Thursday, March 27, 2008

Measuring Up

This was posted over at Pure Church. I so identify with these words that I had to post them. This is an excerpt are from Don Carson's excellent book Memoirs of an Ordinary Pastor (pp. 92-93).

"So many aspects of ministry demand excellence, and there are not enough hours in the day to be excellent in all of them. When I was a young man, I heard D. Martyn Lloyd-Jones comment that he would not go across the street to hear himself preach. Now that I am close to the age he was when I heard him, I am beginning to understand. It is rare for me to finish a sermon without feeling somewhere between slightly discouraged and moderately depressed that I have not preached with more unction, that I have not articulated these glorious truths more powerfully and with greater insight, and so forth. But I cannot allow that to drive me to despair; rather, it must drive me to a greater grasp of the simple and profound truth that we preach and visit and serve under the gospel of grace, and God accepts us because of his Son. I must learn to accept myself not because of my putative successes but because of the merits of God’s Son. The ministry is so open-ended that one never feels that all possible work has been done, or done as well as one might like. There are always more people to visit, more studying to be done, more preparation to do. What Christians must do, what Christian leaders must do, is constantly remember that we serve our God and Maker and Redeemer under the gospelof grace."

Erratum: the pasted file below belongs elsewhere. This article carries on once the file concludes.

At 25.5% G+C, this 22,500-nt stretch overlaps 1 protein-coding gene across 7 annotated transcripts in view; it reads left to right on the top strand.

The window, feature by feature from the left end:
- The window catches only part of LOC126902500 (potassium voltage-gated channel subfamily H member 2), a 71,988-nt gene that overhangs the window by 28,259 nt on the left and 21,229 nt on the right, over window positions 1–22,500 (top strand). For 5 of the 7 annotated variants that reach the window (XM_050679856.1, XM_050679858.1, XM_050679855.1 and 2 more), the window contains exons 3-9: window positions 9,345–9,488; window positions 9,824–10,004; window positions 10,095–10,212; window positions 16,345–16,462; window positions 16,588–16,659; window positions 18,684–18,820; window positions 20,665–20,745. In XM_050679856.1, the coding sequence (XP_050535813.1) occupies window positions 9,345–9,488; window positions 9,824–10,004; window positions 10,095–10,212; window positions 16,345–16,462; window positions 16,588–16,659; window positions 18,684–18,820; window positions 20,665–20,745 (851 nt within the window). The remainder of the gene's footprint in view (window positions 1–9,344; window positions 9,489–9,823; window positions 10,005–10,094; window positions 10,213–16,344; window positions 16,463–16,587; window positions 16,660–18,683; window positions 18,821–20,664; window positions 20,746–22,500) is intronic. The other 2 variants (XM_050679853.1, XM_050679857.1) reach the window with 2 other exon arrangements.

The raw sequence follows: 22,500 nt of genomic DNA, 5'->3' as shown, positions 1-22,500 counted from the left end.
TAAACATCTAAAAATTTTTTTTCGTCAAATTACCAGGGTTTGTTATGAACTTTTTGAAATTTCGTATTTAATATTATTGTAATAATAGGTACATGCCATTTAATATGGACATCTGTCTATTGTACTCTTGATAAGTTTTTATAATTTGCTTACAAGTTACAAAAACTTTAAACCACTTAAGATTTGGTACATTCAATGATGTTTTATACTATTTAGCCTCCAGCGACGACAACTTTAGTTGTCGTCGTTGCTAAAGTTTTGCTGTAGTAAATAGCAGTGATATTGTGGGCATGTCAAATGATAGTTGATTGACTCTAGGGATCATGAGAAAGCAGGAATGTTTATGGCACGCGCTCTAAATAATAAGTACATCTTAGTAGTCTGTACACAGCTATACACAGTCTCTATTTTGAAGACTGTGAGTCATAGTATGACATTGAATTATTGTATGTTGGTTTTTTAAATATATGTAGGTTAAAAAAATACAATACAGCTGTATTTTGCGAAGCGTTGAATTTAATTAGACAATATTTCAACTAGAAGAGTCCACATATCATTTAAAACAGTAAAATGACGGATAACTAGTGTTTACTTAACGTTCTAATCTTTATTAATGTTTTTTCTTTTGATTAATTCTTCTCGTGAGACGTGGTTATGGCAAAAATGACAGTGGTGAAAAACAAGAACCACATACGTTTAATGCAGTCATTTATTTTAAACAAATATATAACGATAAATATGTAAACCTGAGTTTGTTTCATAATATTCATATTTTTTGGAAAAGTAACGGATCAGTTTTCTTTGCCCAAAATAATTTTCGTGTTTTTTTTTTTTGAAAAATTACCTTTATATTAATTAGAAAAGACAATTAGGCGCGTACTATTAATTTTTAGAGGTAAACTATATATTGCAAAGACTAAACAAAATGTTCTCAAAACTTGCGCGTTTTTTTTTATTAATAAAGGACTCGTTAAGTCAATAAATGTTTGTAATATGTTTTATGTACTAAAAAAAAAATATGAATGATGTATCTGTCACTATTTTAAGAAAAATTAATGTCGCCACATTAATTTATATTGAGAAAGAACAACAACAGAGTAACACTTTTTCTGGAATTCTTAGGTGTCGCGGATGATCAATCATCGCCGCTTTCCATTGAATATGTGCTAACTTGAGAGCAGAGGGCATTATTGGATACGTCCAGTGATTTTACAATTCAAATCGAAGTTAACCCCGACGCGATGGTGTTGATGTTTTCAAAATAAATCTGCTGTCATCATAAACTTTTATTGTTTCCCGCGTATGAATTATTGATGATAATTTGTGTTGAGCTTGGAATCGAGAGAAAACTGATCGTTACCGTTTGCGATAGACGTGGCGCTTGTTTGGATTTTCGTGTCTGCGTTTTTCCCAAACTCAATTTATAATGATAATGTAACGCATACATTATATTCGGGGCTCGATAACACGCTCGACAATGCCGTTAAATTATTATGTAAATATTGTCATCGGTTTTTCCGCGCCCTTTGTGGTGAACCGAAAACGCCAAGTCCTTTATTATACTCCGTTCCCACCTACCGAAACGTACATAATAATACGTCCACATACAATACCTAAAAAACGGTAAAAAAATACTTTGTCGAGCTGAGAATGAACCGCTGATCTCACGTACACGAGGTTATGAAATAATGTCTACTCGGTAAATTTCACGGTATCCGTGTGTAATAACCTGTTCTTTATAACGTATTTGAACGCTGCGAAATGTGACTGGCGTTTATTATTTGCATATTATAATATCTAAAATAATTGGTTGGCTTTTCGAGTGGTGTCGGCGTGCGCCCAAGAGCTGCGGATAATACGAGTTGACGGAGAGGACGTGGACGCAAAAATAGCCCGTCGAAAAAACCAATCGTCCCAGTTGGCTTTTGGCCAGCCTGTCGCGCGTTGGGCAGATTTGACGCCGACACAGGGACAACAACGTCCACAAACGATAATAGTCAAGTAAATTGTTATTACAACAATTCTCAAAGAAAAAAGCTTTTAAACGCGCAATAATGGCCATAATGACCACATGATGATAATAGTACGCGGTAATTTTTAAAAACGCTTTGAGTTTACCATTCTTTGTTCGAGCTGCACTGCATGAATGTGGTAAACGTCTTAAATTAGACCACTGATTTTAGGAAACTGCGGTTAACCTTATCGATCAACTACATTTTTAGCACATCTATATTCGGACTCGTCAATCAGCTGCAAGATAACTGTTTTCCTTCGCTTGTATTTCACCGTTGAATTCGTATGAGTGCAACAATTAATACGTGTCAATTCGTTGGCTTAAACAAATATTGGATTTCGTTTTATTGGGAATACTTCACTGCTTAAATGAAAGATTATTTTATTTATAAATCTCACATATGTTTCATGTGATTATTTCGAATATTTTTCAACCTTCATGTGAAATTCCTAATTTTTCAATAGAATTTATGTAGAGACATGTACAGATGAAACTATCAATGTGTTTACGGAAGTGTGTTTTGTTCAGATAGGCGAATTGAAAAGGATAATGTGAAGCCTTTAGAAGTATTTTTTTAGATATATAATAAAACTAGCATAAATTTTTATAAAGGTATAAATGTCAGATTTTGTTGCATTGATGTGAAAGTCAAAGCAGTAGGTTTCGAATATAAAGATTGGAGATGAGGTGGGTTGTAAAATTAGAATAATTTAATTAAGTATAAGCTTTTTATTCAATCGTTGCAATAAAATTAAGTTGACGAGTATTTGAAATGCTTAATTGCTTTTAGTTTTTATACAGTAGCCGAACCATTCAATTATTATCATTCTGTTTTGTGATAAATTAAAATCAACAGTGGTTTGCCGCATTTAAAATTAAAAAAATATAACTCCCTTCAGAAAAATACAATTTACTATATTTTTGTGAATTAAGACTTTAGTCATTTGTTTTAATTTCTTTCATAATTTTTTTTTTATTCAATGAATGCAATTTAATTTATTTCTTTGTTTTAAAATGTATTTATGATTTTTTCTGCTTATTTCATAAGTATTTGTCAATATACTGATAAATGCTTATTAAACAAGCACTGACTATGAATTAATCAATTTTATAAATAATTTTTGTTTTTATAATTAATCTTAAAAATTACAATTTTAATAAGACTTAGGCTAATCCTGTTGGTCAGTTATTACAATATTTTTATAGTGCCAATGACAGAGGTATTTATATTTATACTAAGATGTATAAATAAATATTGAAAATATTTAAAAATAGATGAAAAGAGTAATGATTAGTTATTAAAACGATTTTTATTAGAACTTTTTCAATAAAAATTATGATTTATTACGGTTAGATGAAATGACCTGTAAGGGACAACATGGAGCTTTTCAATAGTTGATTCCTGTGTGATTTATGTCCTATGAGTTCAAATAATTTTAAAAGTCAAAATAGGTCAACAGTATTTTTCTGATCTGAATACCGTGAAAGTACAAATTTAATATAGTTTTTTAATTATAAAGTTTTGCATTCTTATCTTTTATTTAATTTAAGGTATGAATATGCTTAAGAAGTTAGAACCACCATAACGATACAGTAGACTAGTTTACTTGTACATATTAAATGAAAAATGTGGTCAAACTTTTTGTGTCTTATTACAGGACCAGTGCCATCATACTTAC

Eldora said...

I'm not a preacher, but I can relate to the underlying principle - that God's unconditional grace toward me is based on Jesus Christ alone is a truth that I find myself affirming intellectually without a problem. My difficulty is in applying and resting in that truth as I go about my everyday life and evaluate it.

Jenn said...

Wow ... I am so encouraged by this passage. I find myself continually evaluating myself as wife, mother, preschool coordinator, etc. etc. and quite often feel that I am failing to a certain degree in all of them. It is very powerful to remember that in all of these roles I am serving God under the gospel of grace. It is very freeing to be reminded that I don't have to wait for "success" to accept myself ... that I can truly accept myself on the merits of God's Son. If only I was able to grasp this more fully on a daily ... even hourly basis.

Todd Pruitt said...

I have been thinking a lot these days about the role of humility in the lives of not only all believers but Gospel ministers in particular. This is not new. But every so often I am reminded of the utter necessity of humility. The hard part is that the only way we become humble is through humiliations.

The pressure for ministers today is to be super-confident and super-cool. I think, however, that those qualities are not very congruous to Gospel ministry which is about cross-bearing and service.

The good news in all of that is grace. Broken people know they need grace. Humbled people don't have to be convinced that the success of ministry depends wholly on God. That's incredibly liberating.